Anglican Church of Canada

General Synod appoints reconciliation animator

Melanie Delva (left), seen here marching at the Ottawa closing ceremony of the Truth and Reconciliation Commission alongside her adoptive parents Terry Aleck and Christine Turenne from the Grizzly Clan of the Lytton Band of the Nlaka'pamux First Nation, has been appointed the reconciliation animator for the Anglican Church of Canada. Submitted photo

Taking another step towards healing and reconciliation with Indigenous peoples, the General Synod of the Anglican Church of Canada has appointed Ms. Melanie Delva as its reconciliation animator, effective June 1, 2017.

Ms. Delva currently serves as Archivist for the Diocese of New Westminster and the Provincial Synod of B.C. and Yukon, a position she has held for 12 years. During this time, she was part of the pilot project for document collection as part of the Truth and Reconciliation Commission of Canada (TRC) and spent eight years working with survivors of the residential school system.

Melanie Delva. Photo by Wayne Chose

Identifying as a first-generation settler of Belgian descent living on the traditional, unceded territories of the Musqueam, Squamish, and Tsleil-Waututh First Nations, Delva grew up on Treaty 4 territory of the Tootinaowaziibeeng First Nation and the Métis Nation.

She first became heavily involved with reconciliation initiatives during her time with the TRC pilot project, and has presented papers on the TRC, reconciliation, the Calls to Action, and the United Nations Declaration on the Rights of Indigenous People (UNDRIP) in Canada, the United States, and Europe, as well as preaching in parishes in both Canada and the U.S.

As a result of her work with the TRC, in 2015 Delva was spiritually adopted into the Grizzly Clan of the Lytton Band of the Nlaka’pamux First Nation. She learned much from hearing the experience of her adoptive father Coyote Terry Aleck, the first residential school survivor to take legal action against the Anglican Church of Canada, whom she later accompanied to the TRC closing ceremonies in Ottawa.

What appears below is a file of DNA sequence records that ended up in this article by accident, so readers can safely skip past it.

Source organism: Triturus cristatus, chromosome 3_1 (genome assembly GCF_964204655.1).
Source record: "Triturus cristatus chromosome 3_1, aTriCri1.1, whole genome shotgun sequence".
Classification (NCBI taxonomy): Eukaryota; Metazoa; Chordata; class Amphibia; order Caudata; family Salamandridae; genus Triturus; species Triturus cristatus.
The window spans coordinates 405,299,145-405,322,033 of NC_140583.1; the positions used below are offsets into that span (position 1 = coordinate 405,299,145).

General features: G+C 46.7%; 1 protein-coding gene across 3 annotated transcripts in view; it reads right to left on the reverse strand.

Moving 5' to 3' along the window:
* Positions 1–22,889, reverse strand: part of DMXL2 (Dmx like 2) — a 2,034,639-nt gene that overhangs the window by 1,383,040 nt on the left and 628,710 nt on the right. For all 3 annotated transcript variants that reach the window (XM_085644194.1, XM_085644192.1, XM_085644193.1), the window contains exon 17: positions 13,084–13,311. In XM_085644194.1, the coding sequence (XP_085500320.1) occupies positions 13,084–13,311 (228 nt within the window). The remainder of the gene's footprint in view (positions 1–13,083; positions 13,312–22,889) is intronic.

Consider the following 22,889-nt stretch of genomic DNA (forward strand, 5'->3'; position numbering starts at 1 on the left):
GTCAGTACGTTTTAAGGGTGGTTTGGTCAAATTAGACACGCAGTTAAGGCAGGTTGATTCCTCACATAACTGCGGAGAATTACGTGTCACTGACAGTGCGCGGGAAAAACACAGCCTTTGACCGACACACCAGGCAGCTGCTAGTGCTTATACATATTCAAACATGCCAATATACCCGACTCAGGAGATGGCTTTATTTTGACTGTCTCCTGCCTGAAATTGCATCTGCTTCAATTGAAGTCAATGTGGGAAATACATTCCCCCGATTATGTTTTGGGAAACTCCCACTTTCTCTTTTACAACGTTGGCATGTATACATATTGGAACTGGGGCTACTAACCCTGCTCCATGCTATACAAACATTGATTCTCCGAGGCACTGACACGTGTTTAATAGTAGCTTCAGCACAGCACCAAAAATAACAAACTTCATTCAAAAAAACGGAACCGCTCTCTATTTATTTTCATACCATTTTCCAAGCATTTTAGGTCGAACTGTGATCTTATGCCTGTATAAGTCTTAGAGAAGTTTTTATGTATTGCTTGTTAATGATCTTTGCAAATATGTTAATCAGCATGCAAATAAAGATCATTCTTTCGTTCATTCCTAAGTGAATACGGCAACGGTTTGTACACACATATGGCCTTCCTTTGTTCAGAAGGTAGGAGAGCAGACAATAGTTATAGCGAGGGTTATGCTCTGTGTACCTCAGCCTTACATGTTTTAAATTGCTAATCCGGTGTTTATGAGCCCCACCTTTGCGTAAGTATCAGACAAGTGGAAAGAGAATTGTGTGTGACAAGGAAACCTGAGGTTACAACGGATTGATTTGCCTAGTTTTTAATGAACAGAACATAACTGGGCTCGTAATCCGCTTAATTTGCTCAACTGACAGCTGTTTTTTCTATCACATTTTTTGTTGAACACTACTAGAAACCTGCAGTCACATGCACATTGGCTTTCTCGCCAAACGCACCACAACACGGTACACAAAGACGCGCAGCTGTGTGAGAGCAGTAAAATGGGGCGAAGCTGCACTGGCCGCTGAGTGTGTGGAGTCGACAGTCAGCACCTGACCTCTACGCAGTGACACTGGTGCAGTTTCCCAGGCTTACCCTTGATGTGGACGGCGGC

“The TRC and my new family in the Grizzly clan have shaped so much of my learning around Indigenous culture, around systems that are perpetuated post-residential school closures, and show me in really painfully obvious ways how these systems still work against Indigenous people,” Delva said.

In her new role as reconciliation animator, Delva will be responsible for forming and equipping a national team to “encourage and sustain engagement in the work of reconciliation between Indigenous and non-Indigenous persona and communities, both within the Anglican Church of Canada and in Canadian society”.

Specifically, she will guide the overall strategy of the Anglican Church of Canada for implementing the TRC Calls to Action, incorporating the UNDRIP into the life of the church, responding to calls for justice from Indigenous leadership both inside and outside the church, and recognizing and acting on opportunities to act in support of reconciliation at the local, diocesan, and national levels.

Delva describes her guiding principle as “reconciliation as a spiritual practice” that must be “built into who we are”, similar to the incorporation of prayer and study into daily life.

“I believe that reconciliation needs to become a spiritual practice, so that it’s no longer this thing that we do in initiatives or at a march—it can manifest that way, and probably would—but that it becomes part of our day-to-day thinking and the way that we approach everything that we do in our work and in our social time,” Delva said.

Archbishop Fred Hiltz, Primate of the Anglican Church of Canada, said Delva’s view of reconciliation as a spiritual practice rooted in the gospel was “very encouraging”.

The Primate said that Delva would work well within the church while helping build bridges with other organizations equally committed to reconciliation arising from the legacy of the residential schools, such as the Assembly of First Nations, the Inuit Tapiriit Kanatami, and the National Métis Council.

“If our church is going to get on with responding with integrity to the Calls to Action from the TRC, and we’re going to get on with, as I said last year, letting our ‘yes’ be yes when it comes to the UN Declaration on the Rights of Indigenous People, then we need this kind of a position,” Archbishop Hiltz said. “And I think it’s a movement of the spirit that we actually have felt called to create and provide the funding for this ministry.”

As reconciliation animator, Delva will work from Vancouver, spending at least five days per month in Toronto.

Her initial plans include reviewing the Calls to Action and the UN Declaration, “seeing where we’re at right now, what’s happening on the ground and what’s happening at different levels of the church—and then listening a lot to Indigenous people in Canada about where they see gaps, where we can do better, and going from there.”